The primary cause of this discrepancy, according to GCEW, is that the BLS misses “upskilling,” e.g. auto mechanics today require more training than they did 30 years ago, but the BLS still classifies the occupation as one requiring only a high school diploma.

The problem with GCEW’s analysis is that the issue is not how much upskilling is going on in each occupation; rather, it’s the distribution of overqualified workers in each occupation. In other words, what occupations do the 22 million overqualified people work in?

Thanks to the BLS’s update of its employment projections, we have an answer. Here’re the top 20 occupations held by the 12.8 million underemployed bachelor’s degree holders that require a high school education and less. These 20 account for more than half of the 12.8 million workers.

Percent of 12.8 Million BA's in HS & Less Jobs

Not seeing any auto mechanics here, but in fairness I can see some managers benefiting from a college education. However, Carnevale et al. are going to have to show why we should believe retail salespeople who have a bachelor’s degree are more productive than their high school graduate counterparts.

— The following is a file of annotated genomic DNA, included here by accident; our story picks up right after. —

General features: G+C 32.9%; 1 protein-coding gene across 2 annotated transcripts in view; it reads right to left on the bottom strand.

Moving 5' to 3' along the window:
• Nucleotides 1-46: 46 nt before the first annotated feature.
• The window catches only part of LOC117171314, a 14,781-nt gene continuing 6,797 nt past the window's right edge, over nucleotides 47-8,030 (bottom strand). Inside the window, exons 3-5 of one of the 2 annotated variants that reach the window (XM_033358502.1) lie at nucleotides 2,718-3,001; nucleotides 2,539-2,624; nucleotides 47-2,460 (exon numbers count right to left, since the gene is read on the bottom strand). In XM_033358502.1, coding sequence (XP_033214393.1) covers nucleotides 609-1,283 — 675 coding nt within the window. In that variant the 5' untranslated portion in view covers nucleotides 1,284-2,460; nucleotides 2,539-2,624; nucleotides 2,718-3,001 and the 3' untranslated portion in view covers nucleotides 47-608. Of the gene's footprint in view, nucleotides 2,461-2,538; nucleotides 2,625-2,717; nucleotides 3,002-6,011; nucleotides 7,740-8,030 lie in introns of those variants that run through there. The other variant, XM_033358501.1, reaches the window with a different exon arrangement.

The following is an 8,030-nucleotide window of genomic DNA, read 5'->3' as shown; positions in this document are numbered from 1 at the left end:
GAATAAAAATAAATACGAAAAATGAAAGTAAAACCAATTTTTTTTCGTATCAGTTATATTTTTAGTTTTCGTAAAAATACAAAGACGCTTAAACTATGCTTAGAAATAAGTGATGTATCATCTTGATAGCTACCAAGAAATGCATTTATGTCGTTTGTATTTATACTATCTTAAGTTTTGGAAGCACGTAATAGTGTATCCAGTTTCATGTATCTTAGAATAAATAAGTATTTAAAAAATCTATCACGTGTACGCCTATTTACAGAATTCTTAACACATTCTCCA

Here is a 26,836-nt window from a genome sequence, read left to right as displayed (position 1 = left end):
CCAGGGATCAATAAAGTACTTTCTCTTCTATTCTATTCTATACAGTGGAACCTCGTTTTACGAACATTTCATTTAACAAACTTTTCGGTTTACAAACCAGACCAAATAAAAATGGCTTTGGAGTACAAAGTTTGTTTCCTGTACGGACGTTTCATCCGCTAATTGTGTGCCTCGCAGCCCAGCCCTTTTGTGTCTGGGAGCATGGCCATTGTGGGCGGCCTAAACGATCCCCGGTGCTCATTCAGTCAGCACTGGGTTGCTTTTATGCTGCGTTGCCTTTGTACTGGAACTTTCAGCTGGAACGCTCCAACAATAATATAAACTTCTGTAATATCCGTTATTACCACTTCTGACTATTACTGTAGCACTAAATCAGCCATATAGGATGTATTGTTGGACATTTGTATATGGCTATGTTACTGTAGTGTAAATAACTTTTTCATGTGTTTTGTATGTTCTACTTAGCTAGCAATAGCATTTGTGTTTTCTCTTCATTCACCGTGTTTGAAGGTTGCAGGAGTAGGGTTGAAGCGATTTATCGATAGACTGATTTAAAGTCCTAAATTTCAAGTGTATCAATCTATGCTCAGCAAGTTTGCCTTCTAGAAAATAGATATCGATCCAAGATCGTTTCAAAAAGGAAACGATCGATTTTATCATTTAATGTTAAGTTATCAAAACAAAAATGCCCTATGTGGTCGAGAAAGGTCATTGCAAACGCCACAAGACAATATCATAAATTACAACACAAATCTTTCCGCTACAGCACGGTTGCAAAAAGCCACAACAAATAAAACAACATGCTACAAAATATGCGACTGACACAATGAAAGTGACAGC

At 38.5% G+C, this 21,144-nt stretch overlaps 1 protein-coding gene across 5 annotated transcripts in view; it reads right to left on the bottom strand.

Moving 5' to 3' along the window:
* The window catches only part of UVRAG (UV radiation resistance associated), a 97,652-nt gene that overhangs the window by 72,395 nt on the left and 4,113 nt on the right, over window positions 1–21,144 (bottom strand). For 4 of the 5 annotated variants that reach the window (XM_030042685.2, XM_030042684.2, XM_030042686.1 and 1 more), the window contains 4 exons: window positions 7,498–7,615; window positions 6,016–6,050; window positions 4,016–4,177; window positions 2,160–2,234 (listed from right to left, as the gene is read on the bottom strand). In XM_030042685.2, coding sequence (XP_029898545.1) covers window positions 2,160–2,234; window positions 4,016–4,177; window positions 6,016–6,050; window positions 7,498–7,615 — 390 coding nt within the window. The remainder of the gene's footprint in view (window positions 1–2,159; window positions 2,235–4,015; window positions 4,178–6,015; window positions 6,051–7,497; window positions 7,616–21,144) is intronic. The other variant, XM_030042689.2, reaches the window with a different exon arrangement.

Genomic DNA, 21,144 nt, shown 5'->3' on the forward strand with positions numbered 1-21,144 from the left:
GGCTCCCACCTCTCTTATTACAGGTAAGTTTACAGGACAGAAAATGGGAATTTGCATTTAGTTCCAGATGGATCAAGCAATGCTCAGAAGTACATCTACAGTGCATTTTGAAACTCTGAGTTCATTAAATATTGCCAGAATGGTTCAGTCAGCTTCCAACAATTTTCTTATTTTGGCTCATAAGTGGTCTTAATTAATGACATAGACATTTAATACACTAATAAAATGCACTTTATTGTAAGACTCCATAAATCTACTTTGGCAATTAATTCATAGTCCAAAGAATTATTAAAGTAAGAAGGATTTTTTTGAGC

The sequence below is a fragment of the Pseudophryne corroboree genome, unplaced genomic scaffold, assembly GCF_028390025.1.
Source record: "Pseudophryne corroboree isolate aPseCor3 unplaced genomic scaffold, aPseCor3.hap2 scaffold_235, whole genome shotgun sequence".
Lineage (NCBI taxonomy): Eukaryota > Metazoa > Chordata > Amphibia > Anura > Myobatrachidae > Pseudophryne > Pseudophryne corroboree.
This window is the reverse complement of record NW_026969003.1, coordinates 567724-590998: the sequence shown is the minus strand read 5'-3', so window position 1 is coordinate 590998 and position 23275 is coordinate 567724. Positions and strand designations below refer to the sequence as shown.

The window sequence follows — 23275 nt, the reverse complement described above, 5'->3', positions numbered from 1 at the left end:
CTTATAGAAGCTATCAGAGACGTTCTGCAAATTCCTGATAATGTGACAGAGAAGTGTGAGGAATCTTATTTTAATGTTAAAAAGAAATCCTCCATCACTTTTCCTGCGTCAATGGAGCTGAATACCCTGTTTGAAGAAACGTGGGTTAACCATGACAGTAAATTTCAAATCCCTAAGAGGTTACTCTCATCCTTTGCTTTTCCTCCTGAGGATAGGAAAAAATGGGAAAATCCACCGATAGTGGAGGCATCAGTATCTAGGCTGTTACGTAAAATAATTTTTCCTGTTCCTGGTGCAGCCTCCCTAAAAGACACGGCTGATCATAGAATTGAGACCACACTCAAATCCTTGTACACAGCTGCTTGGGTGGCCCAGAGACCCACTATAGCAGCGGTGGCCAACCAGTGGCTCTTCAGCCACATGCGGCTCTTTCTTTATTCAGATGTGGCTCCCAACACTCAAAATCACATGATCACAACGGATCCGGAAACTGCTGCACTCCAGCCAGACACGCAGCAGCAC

To give you some more bare numbers, for those with a bachelor’s degree and higher, 15.9 million people are working in high school and less jobs. The overall underemployment rate for those with any kind of college degree (including, e.g. PhDs working in jobs that require only a BA) is 36.7 million. By contrast the number of college-educated workers in jobs for which they are qualified or underqualified is only 20.5 million.

As for the future, of the 55.7 million jobs that the BLS now predicts will be created by growth and replacement by 2022, only 30 percent will require anything more than a high school diploma. 23.4 percent will require a bachelor’s degree or more.

In short, the GCEW has four years for 15.9 million Americans aged 25 and over with a bachelor’s degree or more to find jobs that fully use their credentials, to say nothing of everyone else who is still underutilized like well-educated nurses. The Obama administration, though it ends in 2017, has until 2020 for the prediction to come true.

Happy New Year. The college jobs clock is ticking.

College Pays (Some Restrictions Apply, Void Where Prohibited)